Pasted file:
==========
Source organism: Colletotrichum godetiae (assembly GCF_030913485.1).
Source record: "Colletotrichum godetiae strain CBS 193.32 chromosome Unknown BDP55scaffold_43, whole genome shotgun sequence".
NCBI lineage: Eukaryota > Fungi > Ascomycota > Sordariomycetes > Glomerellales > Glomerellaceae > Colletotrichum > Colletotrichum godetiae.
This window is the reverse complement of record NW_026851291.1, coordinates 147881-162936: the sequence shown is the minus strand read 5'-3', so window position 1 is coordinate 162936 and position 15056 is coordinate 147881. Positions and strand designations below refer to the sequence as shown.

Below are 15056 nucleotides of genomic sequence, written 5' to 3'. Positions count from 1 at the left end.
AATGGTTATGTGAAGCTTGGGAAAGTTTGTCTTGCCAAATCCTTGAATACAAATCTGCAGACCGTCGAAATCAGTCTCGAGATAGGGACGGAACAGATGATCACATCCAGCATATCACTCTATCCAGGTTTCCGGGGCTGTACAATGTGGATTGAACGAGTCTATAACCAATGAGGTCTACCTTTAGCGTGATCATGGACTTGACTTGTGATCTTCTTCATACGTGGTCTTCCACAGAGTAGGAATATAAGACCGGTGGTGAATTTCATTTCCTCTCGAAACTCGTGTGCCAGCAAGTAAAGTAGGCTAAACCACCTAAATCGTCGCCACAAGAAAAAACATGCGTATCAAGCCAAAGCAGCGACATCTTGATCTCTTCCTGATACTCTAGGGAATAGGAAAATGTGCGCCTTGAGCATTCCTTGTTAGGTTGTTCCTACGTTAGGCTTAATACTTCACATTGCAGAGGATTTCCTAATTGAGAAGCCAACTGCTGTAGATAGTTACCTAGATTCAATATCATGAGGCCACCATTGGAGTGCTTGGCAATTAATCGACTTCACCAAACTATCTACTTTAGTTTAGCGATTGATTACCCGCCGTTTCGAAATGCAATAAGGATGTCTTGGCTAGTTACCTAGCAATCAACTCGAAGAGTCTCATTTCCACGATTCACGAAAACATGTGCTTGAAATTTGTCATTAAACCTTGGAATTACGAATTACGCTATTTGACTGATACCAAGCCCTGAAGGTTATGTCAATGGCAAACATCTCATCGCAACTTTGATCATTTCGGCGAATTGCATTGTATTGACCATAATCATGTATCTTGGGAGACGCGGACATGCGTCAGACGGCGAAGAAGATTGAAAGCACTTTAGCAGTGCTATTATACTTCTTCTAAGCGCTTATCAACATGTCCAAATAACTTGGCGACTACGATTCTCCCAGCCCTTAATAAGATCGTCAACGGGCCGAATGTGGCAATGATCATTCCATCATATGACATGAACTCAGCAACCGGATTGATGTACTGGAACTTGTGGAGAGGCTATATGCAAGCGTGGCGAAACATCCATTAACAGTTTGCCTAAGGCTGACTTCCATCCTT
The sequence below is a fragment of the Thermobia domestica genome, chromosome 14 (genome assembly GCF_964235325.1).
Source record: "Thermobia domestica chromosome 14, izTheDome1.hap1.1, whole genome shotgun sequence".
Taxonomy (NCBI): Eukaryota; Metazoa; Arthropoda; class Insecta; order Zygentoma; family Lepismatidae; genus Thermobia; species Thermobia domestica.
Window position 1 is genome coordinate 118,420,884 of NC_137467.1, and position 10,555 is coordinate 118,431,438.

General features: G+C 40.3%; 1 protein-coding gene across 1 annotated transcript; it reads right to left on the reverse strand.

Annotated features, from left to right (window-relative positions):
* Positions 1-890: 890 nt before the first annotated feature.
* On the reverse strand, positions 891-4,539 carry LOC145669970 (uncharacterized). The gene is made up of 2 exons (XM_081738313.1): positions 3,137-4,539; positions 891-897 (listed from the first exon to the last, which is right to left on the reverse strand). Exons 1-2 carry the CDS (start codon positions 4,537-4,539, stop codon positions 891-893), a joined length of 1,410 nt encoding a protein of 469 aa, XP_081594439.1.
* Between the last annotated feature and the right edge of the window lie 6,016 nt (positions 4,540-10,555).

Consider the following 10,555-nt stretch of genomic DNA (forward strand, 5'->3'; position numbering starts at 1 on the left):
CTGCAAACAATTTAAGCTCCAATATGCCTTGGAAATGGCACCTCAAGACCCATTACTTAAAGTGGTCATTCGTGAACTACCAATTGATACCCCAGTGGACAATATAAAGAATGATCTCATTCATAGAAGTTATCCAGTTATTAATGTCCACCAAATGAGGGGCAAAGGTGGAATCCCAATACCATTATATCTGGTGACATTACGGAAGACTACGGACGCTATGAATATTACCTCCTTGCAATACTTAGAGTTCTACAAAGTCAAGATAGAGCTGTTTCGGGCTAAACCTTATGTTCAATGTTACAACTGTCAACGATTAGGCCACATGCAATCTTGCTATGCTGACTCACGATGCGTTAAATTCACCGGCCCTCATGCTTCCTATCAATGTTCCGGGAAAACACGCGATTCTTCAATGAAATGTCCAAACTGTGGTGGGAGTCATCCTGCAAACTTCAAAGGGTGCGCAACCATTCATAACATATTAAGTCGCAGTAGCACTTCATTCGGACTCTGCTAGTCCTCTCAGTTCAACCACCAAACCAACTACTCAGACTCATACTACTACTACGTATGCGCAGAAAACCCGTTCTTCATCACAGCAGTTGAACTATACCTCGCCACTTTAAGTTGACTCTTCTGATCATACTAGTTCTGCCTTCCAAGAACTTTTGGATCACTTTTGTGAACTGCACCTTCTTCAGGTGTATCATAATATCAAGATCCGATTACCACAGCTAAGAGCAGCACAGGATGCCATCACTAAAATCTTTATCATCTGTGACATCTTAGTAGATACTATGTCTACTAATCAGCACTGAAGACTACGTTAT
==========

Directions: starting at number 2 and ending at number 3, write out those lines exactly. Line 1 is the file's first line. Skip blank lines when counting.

Source record: "Colletotrichum godetiae strain CBS 193.32 chromosome Unknown BDP55scaffold_43, whole genome shotgun sequence".
NCBI lineage: Eukaryota > Fungi > Ascomycota > Sordariomycetes > Glomerellales > Glomerellaceae > Colletotrichum > Colletotrichum godetiae.